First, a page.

There is no one “right” approach to manage time. Each preference offers gifts and each has blind spots. And, believe it or not, neither has anything to do with the quality of skills needed to accomplish a task, such as degrees, IQ, age or success.
Instead of going bonkers over partners, employees, clients and family members who don’t mirror your approach to time management, seek to communicate your preference for what needs to get done and then stay open to the different ways others manage time. You'll more effectively build bridges with people who manage their time differently from you. (See Jupiter and Pluto).*
All you have to do is watch, listen or read about how people maneuver throughout their day. For example, former President Clinton's staff members and the media defined his approach as “Clinton Time.” Translation? Usually late! President Bush responds quickly and is rarely late for press conferences. One style is not better, nor is the outcome. The issue is the assessment you hold about the tendency.
These tips will help you reach out to others.
• State specifically your request for turnaround time and why it’s important to you.
• Notice your frustrations as well as in the actions of people who prefer to manage their time differently.
• Continue to ask if your directions and responses are understood and clear.
• To interact, speak the terminology of both preferences.
• Be aware of the judgment you hold about the opposite preference.
Staying on track
To stay on track continually ask these two questions:
1. What is the best use of my time right now?
2. What one adjustment in my time management skills do I need to change to make the task at hand more…?
These two questions help to keep me on track. I have been meaning to write this article for a few years, but earning a living and writing books took precedence. I just wish someone would have told me that writing a book, getting an agent, launching the public relations, and finding a publicist would take five years! Perhaps I would have started with a vacation. Now, I am too busy and too invested in the project to take the time.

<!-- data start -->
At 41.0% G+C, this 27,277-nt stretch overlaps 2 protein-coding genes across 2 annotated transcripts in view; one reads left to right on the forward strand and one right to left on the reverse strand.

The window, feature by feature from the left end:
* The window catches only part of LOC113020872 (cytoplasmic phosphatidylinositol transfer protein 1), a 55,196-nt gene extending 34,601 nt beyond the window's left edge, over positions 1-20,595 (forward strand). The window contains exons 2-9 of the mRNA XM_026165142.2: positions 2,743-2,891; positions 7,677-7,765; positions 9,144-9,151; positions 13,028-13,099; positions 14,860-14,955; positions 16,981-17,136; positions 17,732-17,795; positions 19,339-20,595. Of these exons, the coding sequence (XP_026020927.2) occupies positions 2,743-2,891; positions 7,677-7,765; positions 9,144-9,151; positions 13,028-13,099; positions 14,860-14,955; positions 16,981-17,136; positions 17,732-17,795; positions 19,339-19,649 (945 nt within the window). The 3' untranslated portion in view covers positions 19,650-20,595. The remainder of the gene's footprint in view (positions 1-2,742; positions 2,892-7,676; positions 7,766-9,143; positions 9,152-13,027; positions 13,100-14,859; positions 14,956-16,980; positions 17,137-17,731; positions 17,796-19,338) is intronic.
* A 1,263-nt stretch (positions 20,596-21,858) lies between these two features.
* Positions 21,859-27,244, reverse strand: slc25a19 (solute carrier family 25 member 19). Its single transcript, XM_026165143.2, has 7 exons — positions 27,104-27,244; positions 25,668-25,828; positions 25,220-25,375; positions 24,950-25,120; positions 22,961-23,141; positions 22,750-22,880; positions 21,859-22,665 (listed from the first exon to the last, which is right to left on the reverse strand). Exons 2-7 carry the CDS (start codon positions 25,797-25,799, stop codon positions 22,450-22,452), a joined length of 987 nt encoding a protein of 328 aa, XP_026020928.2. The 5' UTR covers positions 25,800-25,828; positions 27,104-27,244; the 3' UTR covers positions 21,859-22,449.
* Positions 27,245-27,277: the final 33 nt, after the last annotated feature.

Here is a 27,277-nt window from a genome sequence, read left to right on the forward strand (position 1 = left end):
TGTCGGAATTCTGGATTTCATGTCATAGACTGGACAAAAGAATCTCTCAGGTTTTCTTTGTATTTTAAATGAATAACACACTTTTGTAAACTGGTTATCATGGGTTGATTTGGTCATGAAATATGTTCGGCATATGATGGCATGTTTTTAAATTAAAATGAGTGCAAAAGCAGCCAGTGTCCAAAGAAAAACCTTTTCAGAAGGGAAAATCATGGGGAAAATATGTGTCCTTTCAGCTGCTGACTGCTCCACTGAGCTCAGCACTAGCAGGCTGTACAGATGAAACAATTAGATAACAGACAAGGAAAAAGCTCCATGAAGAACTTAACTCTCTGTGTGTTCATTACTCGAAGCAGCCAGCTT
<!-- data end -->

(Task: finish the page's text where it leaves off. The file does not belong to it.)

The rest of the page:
Perhaps, it’s time for me to read the two questions!
The moral of this article: There is no one “right” approach to manage time. Each preference offers gifts and each has blind spots. And, believe it or not, neither has anything to do with the quality of skills needed to accomplish a task, such as degrees, IQ, age or success.
One last note. You may have already guessed that I have a Jupiter preference. A dear friend recently sent me a dozen white roses with a card that read: “Roses! Smell them, damn it!” Whether you’re a Pluto or a Jupiter, do take time for your life. So that I might “walk my talk,” I am now going to give myself a one-minute break from writing this article and go smell the roses!
*By the way, if you suspect that Jupiter and Pluto relate to the Judging and Perceiving preferences applied in the Myers-Briggs Type Indicator®, you’re right.
I would love for you to share your courage comments by posting them below.
Sandra Ford Walston is known as The Courage Expert and Founder of STUCKThinking™. She is an organizational effectiveness consultant, speaker, internationally published author of bestseller COURAGE, trainer and courage coach. www.sandrawalston.com
Sandra Ford Walston, The Courage Expert
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